Looking back to mid-2004, when I decamped from the East to Silicon Valley, it occurs to me that there are a lot of things that have become pivotal in my existence that weren’t there before. Such as…
* Never mind the Freestyle machine – Coke Zero didn’t exist when I was in DC. It has become damn near my only purchased soda option these days.
* Apple was still on PowerPC processors – the 12″ PowerBook G4 was the most desirable of all Macs. There were no Intel machines, there was certainly no Air, and the entire world of iOS was a distant dream. My Sony Ericsson P800 was the smartest phone out there, and I sold it within a couple months of reaching the Valley.
* I was cognizant of Vanderbilt athletics, but tying myself too closely to the Commodores felt awkward and inappropriate under the circumstances. If I had an affiliation with college athletics at all, it was still the undergrad team, with their World Series win in their last season of NAIA baseball and the move of basketball into the Division I ranks. My one trip out to a viewing party was for the Winthrop match in 2003-04, if I remember right – then came the Great Sandbagging and the dissociation.
* Come to think of it, the alienation from Vanderbilt only began to give way at Christmas of 2003, when the future wife and I made an overnight trip to Nashville – stayed at the Opryland Hotel, breakfast at the Loveless, book shopping at Davis-Kidd, and a whole lot of walking around campus before the bookstore in Rand was remodeled and before the Commons destroyed what used to be my old apartment at Garrison. Then three months later the basketball teams both roared to the Sweet 16, and the seeds were sewn for me to come back to the Dores in a big way.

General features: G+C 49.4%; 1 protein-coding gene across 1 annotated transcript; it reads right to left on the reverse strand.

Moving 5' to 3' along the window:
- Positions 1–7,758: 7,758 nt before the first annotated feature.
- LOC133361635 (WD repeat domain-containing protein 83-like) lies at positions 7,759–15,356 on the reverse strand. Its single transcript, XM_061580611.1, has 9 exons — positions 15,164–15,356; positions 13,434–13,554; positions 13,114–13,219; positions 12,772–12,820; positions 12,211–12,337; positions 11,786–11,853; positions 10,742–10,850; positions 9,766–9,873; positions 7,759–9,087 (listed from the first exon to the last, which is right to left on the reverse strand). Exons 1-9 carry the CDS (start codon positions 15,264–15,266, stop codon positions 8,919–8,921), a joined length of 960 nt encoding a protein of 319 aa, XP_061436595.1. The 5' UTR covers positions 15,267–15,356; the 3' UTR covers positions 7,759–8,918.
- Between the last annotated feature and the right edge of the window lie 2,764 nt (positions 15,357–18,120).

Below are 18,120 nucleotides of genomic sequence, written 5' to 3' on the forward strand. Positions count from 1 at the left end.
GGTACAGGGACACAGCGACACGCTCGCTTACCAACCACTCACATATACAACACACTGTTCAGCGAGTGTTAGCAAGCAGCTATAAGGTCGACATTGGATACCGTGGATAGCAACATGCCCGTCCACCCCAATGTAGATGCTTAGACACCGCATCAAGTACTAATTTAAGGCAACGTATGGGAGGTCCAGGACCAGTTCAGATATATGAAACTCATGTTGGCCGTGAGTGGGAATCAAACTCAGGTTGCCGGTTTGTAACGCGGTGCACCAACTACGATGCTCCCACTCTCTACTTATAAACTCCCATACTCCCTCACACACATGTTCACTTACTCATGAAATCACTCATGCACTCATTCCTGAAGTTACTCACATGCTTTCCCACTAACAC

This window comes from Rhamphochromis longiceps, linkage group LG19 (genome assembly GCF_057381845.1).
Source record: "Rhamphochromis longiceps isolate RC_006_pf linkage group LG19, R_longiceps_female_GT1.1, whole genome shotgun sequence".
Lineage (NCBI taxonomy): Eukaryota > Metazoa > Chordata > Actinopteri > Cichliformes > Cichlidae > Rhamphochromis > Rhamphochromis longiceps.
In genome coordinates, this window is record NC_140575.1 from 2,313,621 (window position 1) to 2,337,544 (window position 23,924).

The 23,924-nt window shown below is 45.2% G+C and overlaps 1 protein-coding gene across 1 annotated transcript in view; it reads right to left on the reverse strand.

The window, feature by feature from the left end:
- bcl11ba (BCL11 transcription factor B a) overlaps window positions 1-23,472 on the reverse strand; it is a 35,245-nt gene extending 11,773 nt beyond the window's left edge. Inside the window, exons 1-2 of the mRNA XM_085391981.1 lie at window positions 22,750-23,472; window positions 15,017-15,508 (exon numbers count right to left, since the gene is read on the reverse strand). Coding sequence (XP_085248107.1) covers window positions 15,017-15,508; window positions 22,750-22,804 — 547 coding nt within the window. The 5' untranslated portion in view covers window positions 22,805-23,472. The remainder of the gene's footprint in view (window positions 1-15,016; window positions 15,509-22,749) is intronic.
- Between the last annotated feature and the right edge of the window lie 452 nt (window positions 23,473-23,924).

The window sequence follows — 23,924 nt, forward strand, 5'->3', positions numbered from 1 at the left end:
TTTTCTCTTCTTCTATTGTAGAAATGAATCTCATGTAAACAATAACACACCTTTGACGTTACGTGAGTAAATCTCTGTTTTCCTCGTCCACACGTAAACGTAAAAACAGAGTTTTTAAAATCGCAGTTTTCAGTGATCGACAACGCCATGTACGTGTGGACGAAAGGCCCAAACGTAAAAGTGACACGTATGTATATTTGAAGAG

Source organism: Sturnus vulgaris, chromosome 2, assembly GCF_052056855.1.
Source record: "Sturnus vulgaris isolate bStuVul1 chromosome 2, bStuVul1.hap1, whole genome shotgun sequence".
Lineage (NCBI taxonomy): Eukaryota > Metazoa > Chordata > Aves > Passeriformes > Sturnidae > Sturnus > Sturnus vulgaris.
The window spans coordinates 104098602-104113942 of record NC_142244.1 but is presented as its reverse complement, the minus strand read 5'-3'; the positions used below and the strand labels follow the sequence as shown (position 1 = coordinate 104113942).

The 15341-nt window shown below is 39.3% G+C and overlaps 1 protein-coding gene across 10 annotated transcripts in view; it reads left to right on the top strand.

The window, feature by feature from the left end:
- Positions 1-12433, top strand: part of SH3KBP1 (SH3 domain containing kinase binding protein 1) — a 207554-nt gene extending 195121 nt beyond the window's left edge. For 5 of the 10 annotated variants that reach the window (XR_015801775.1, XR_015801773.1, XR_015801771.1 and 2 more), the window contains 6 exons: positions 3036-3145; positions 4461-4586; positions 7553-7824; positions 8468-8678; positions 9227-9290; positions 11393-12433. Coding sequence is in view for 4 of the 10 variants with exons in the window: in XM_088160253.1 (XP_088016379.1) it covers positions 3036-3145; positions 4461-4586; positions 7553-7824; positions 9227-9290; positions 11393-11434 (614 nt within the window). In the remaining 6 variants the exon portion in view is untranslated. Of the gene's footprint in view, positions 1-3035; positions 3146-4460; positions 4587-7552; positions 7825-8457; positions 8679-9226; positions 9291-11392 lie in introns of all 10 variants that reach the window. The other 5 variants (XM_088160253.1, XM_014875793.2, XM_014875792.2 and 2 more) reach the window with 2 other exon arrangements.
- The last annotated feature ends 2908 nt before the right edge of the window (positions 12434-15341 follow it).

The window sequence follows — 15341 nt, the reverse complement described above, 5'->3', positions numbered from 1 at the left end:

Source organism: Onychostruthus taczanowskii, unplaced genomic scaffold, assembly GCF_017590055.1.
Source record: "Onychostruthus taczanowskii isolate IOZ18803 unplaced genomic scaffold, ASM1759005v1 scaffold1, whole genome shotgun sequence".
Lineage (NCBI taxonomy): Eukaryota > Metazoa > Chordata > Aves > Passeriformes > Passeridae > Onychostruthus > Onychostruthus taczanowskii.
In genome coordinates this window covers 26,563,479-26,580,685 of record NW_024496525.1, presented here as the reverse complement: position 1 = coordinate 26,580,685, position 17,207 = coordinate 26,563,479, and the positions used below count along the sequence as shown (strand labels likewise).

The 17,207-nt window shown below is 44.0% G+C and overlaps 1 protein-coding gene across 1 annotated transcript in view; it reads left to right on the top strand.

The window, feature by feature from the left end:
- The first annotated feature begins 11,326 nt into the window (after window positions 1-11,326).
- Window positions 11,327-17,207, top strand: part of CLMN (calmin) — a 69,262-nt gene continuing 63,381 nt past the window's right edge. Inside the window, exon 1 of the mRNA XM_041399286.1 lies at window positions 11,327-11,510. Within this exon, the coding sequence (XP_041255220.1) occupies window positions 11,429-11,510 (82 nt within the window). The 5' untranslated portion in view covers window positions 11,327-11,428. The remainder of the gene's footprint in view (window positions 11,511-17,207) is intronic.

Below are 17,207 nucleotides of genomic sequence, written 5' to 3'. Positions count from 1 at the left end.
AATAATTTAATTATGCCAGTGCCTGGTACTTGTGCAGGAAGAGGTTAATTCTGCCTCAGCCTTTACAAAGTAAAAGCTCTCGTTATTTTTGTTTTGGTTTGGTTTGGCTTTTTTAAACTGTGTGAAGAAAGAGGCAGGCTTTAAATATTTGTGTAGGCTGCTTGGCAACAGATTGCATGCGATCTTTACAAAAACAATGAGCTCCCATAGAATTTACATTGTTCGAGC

* For all my impressively-growing collection of Dr Martens, I didn’t own a single pair of steel-toes. The count would eventually reach 5 pair in California by 2007.
* This very blog didn’t start until autumn 2006, two years into the California adventure. Actually, come to think of it, I had yet to visit Disney California Adventure.
* No HD television or satellite radio. The XM would come into play a month before leaving DC, and the HD wouldn’t kick in until 2008.
* The Hawaiian shirts largely went in the closet when I left DC, and the black polo shirt count was halved.
* Coffee wasn’t a daily necessity in DC. It was a rarity, made notable by the fact that it seemed to have a mildly civilizing effect on me – but if I needed caffeine in DC, it meant Dr Pepper or Coke. The rise of the dark stuff came during the Apple years, to the point where the lack of it at NASA was a huge factor in the unpleasantness around that year-and-change.
* The hair was cut for good a year after leaving DC.
* The polarized-amber shades only came on after the bachelor party, which while taking place in Atlantic City was actually eight months into my life in California. Even now, I still instinctively want to go for the high-contrast lenses…
* No Twitter. Hell, no Facebook, no Tumblr, no YouTube, and while RSS readers and Wikipedia existed, I hadn’t yet made use of them, let alone made them essential functions of my phone. Hell, Gmail didn’t exist until three months before I left town; I was still wary of not having shell access to my email. Now, things like pine and Webmail are far less important than reliable access over iPhone.
In short, a lot of little things – but they add up to a non-trivial transformation in how I live my life now. And drive home the point that I really have been here longer than I was in DC.